BIRMINGHAM, AL (WBRC) - Don't spend all of the money. That's the message from Jefferson County Acting Finance Director Travis Hulsey.
Hulsey presented an update on county finances to county commissioners and other elected officials Wednesday. Hulsey said taxes are down as of November.
Ad Valorum taxes from motor vehicles are down $2.9 million, business licenses down $536,000, and occupational taxes are down $375,000.
"We are going to have to monitor our revenues closely this fiscal year," Hulsey said. "If things don't improve soon, we will the possibility of going back revisit our budgets."
Elected officials in the room hoped to get some of the $50 million dollars from a settlement with J.P. Morgan. This included Sheriff Mike Hale who wants $1.6 million to bring back 16 deputies and 21 civilians off of administrative leave without pay.
"I'm just hopeful if the revenue is there, these deputies and civilians can be put back to work like other Jefferson County employees," Hale said.
Jefferson County District Attorney Brandon Falls said without additional people the justice system will slow down.
"If it rolls down hill, it will get bigger and bigger," Falls said. "It leads to larger dockets and longer time for victims to get justice."
Jefferson Co. Tax Collector J.T. Smallwood said without more workers he can not collect all of the taxes due to the county, creating even more of a problem.
"It's very difficult to collect from all the businesses one on the ground tax agent to collect the whole county," Smallwood said. "That's lost revenue we may not be able to recover or recoup."
Commissioners said they were alarmed at the presentation.
"I'm much more depressed over our finances than 36 hours ago," Jim Carns, Jefferson Co. Commissioner said.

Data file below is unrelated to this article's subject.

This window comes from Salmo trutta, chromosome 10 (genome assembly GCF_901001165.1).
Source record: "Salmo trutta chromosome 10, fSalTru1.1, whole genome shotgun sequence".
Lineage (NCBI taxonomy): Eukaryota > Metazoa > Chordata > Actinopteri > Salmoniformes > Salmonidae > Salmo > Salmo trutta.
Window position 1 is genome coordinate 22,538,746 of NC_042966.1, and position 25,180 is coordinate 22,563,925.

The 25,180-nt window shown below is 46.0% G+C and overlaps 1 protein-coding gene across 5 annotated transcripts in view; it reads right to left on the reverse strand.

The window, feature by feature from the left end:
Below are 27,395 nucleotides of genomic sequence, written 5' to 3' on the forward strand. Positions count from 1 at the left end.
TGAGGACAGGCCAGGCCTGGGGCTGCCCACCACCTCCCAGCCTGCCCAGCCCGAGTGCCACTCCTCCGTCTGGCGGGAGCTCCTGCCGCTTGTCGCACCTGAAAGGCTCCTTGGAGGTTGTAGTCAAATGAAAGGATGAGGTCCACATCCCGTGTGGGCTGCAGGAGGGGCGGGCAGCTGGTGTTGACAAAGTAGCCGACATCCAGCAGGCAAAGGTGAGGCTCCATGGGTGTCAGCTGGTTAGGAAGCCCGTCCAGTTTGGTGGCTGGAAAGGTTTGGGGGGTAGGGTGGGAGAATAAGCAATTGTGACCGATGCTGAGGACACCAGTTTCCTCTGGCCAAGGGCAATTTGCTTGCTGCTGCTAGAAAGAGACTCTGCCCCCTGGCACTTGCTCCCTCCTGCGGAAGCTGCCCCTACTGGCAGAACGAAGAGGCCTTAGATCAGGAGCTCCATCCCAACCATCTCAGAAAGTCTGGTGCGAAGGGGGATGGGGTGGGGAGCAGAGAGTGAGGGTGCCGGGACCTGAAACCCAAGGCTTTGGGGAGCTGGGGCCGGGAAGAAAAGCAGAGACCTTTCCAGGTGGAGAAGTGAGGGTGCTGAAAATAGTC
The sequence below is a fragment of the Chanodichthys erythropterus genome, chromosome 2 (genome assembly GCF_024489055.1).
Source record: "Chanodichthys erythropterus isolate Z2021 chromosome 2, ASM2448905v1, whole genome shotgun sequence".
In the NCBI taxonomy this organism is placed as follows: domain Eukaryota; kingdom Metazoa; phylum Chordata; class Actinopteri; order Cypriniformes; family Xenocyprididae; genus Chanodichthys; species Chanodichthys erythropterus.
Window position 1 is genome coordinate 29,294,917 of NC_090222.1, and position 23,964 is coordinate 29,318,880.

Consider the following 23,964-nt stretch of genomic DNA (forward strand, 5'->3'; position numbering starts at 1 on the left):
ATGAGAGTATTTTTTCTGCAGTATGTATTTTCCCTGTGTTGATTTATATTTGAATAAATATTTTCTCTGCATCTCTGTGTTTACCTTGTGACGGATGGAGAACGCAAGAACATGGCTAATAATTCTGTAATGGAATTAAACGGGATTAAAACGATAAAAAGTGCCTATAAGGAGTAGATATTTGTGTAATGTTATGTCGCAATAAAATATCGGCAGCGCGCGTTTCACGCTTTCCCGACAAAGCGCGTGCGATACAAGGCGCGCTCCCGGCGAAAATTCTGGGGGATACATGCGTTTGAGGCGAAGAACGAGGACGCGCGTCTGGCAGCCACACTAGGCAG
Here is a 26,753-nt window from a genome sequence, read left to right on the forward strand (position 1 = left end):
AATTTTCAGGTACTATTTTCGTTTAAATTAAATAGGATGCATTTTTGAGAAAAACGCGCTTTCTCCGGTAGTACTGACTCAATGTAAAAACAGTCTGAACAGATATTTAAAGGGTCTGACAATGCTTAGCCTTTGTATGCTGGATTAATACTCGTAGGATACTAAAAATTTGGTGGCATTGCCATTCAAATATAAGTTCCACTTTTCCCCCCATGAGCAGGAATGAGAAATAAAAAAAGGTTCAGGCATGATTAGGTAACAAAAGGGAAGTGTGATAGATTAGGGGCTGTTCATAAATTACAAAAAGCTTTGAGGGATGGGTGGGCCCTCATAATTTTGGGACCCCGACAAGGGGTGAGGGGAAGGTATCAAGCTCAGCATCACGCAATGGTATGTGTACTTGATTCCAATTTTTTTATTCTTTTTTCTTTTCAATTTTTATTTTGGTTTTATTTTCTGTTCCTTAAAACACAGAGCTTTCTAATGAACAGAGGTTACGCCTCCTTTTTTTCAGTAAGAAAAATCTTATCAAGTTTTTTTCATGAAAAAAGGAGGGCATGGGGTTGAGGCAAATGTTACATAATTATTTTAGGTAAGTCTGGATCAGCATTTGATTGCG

Hulsey said there are other problems. The county's $1 billion school construction bond program may cost the county more than expected. The bonds are supported by a the county's one-cent sales tax, but Hulsey said the company which insured the bonds has had their ratings downgraded, which may cost the county $29 million.
Hulsey said the county may also face rebate liabilities for excess money.
"We will be as the weather, we will be on weather watch about that," said Jefferson County Commission President Bettye Fine Collins. "That is another area to pay attention too."
Another problem, Hulsey said, was the courts may force the county commission to pay $27 to $48 million in refunds from the occupational tax being declared illegal. The county expects to get $72 million from the new job tax, which will go to the voters in a few a years.
"We go to a vote on the occupational tax in 2012," Carns said. "How many here think it will pass, raise your hands. I see no hands raised."
Despite the gloomy presentation, Hale said he still hopes to get additional funding.
"I think when I grew up in Woodlawn, my mama would call it poor mouthing," Hale said.